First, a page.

I had a few Arduino itches I wanted to scratch, bits and pieces which aren't particularly complex or interesting enough to warrant a standalone blog post, but which are nonetheless worth spending a few paragrapsh on.

Why does every Arduino build include "-R .eeprom" when producing the ELF binary?

I had previously wondered whether it was necessary to pass in "-R .eeprom" when building the ELF binary, but I didn't really explore it much at the time. Essentially all articles or guides about using the GNU toolchain to compile programs for Arduino/AVR (and indeed the Arduino IDE itself) specify this switch so it's really worth clarifying what it's all about.

The first thing is that some articles are just plain wrong in their documentation about this option, for example the Arduino Playground docs for FreeBSD state that it's required to upload our binary to the Arduino board:

This is pretty wrong, since in avr-objcopy the -R switch actually specifies sections to be removed from the binary - per the manpage below:

So let's investigate what's up - here's an avr-objdump on the binary produced by blink.c:

There's actually no .eeprom section here to be removed - so nothing in binary would end up there anyway. If we define a variable with the necessary attribute "__section__" we can force something to be placed here, like the following string:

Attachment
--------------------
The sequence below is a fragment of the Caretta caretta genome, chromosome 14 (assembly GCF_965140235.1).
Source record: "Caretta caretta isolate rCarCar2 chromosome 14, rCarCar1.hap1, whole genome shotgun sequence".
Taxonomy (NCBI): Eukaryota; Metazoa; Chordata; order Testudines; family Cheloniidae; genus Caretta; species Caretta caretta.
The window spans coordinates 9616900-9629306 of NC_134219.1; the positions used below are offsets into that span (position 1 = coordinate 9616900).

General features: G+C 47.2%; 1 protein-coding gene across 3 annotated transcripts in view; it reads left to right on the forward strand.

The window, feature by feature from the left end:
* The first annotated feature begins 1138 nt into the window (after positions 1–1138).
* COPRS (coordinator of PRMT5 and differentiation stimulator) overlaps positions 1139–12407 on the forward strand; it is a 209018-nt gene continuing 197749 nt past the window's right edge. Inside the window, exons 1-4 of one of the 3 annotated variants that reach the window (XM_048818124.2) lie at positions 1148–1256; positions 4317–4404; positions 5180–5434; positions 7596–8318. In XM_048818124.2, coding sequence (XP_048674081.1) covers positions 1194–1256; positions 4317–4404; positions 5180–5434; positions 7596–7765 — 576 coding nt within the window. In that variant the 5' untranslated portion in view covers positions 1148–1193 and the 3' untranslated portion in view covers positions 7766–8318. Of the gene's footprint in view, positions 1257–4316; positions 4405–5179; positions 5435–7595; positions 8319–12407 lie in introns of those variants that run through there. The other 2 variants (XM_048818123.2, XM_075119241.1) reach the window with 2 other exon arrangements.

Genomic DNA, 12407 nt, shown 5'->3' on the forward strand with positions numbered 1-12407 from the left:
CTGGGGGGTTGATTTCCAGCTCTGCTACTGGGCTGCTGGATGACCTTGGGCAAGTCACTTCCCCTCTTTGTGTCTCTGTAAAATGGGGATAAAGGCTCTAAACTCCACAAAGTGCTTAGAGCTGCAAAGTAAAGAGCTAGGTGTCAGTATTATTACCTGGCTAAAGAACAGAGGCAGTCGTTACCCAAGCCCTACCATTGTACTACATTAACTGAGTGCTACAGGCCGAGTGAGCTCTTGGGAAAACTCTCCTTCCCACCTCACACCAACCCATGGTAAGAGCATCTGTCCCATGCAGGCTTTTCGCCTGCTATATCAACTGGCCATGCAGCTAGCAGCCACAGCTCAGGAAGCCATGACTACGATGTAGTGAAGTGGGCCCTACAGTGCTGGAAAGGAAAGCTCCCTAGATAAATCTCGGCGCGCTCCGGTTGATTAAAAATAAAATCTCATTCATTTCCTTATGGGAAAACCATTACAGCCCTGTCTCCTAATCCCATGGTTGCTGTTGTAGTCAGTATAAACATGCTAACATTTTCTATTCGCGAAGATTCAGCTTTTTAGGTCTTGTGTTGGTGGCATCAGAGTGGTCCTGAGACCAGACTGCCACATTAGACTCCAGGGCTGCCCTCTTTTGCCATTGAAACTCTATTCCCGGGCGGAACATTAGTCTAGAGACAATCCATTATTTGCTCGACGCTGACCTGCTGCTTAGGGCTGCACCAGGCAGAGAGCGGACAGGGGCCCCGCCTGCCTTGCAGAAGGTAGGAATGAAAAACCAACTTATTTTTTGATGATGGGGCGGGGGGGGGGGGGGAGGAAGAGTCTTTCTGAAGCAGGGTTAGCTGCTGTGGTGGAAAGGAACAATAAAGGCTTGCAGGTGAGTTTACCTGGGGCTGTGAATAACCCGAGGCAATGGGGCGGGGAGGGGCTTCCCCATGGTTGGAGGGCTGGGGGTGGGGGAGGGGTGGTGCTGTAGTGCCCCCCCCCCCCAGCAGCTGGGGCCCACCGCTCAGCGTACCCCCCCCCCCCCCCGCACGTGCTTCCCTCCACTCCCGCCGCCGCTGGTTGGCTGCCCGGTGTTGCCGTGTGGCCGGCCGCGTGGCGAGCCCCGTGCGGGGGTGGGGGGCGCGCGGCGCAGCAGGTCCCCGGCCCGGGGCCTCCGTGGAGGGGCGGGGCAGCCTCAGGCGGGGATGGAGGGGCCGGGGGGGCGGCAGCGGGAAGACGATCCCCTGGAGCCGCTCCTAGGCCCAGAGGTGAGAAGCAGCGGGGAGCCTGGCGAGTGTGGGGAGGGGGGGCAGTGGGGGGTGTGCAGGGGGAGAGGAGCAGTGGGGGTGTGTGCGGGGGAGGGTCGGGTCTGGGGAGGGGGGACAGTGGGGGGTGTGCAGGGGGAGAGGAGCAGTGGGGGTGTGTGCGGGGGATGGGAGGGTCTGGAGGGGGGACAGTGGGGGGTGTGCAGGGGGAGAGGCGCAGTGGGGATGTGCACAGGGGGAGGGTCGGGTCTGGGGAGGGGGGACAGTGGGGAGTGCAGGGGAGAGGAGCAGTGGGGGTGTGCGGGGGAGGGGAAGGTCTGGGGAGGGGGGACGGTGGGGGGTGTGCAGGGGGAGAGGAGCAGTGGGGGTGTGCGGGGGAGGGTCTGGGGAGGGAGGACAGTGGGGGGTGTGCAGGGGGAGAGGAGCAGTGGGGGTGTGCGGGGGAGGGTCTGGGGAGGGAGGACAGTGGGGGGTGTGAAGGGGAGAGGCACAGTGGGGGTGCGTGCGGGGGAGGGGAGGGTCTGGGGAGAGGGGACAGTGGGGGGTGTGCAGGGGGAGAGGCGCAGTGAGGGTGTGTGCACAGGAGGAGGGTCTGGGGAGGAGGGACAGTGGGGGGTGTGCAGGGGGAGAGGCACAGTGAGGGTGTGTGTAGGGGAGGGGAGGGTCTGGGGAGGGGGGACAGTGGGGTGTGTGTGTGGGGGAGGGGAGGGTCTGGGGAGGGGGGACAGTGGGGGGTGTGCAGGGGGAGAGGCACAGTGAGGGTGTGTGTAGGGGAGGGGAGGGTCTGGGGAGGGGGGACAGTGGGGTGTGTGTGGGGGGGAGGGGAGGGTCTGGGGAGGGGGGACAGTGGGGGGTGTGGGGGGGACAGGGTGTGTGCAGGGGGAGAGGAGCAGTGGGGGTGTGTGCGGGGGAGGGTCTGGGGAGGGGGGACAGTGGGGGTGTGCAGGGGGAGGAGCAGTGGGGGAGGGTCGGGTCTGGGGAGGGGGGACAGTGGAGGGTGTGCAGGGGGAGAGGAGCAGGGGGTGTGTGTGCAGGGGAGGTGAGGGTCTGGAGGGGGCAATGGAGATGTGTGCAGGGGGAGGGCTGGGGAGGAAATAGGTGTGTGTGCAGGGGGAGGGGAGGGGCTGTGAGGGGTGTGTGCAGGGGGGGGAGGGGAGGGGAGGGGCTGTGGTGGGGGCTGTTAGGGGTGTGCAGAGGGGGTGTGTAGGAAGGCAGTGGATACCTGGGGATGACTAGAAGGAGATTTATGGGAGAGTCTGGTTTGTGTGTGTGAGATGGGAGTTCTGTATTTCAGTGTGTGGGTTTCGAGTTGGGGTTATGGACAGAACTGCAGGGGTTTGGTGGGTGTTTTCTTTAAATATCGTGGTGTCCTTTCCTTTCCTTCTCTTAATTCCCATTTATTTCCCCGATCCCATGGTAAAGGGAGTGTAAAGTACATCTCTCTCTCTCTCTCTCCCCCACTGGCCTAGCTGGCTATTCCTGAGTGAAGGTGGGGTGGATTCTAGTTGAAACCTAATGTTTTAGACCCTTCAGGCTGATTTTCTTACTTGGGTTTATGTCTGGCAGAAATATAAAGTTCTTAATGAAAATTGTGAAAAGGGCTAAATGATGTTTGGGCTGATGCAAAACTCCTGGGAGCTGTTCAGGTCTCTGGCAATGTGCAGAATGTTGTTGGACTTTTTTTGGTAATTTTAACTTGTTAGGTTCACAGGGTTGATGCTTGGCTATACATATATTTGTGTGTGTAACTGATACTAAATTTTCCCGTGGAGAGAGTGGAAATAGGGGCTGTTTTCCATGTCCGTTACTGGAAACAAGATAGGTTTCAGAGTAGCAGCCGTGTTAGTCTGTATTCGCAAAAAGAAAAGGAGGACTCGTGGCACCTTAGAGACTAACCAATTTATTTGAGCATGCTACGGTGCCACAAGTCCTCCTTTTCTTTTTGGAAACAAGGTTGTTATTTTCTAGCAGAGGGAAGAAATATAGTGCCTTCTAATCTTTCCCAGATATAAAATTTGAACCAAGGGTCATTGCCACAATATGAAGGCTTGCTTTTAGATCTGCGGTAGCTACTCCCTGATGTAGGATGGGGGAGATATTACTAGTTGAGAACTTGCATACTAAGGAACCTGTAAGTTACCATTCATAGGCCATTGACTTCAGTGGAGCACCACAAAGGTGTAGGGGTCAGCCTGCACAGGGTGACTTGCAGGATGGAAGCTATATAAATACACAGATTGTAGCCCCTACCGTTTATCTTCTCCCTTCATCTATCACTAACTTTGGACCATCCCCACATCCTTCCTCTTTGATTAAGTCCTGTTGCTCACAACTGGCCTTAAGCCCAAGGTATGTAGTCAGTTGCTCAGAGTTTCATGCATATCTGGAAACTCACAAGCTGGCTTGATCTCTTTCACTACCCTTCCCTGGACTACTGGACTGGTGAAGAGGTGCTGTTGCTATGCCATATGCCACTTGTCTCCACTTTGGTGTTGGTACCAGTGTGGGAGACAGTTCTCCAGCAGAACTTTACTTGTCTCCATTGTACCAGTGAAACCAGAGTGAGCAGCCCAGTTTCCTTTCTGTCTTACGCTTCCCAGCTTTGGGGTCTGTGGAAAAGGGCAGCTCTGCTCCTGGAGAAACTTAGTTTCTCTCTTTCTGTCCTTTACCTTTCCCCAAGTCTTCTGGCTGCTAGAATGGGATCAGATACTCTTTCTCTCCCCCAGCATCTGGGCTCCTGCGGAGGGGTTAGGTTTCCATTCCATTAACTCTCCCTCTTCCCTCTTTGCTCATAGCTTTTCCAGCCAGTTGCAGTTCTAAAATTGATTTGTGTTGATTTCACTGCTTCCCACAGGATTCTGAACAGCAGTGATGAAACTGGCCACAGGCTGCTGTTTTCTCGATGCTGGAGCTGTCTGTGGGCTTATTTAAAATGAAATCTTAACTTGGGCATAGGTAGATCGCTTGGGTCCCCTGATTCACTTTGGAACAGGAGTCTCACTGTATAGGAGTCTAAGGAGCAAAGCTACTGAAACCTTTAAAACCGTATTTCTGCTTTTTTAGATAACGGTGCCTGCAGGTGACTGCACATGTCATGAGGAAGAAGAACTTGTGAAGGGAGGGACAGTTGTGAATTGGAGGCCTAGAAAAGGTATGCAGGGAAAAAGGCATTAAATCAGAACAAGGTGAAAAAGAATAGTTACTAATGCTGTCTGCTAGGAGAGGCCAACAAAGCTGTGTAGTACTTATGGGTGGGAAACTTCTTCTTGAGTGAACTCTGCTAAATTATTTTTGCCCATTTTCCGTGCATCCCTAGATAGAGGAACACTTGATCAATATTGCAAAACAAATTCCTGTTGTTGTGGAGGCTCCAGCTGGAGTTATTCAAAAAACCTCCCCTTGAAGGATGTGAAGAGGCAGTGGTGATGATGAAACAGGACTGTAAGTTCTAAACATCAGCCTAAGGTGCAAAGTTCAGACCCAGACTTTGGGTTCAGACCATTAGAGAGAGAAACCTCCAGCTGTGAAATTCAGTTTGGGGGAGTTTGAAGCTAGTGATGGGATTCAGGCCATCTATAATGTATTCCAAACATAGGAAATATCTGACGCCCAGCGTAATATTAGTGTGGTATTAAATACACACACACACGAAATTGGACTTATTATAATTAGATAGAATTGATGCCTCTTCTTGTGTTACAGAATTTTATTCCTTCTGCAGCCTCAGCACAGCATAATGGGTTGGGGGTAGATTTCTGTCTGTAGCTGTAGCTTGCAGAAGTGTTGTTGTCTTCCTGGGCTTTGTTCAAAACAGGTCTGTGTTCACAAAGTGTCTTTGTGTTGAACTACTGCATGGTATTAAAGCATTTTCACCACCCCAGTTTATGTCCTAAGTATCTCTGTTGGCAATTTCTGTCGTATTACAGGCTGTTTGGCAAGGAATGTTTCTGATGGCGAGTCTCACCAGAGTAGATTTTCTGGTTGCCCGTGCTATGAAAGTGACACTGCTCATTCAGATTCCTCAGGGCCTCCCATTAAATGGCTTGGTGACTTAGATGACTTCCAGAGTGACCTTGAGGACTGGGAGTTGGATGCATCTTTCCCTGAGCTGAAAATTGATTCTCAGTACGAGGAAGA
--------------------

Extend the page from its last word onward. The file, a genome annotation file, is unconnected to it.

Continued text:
char *foo __attribute__((__section__(".eeprom"))) = "bar";

and now if we rebuild our ELF binary and inspect using avr-objdump:

All of a sudden we've got an .eeprom section in our executable, which would be removed if we followed the default instructions.

So why is this removed by default when uploading an Arduino sketch? I can only guess, but presumably it's just a common courtesy to anyone who uses .eeprom as persistent runtime storage - so they don't accidentally hose their data when programming their board. Hopefully if you know enough to place a variable in .eeprom, then you'd have the know-how to be able to alter the build configuration to omit these flags. It could also be possible that the eeprom wears out after fewer writes than internal flash so a bit of extra care is taken to preserve it - though I really cannot say why.

How is Arduino memory laid out and what controls it?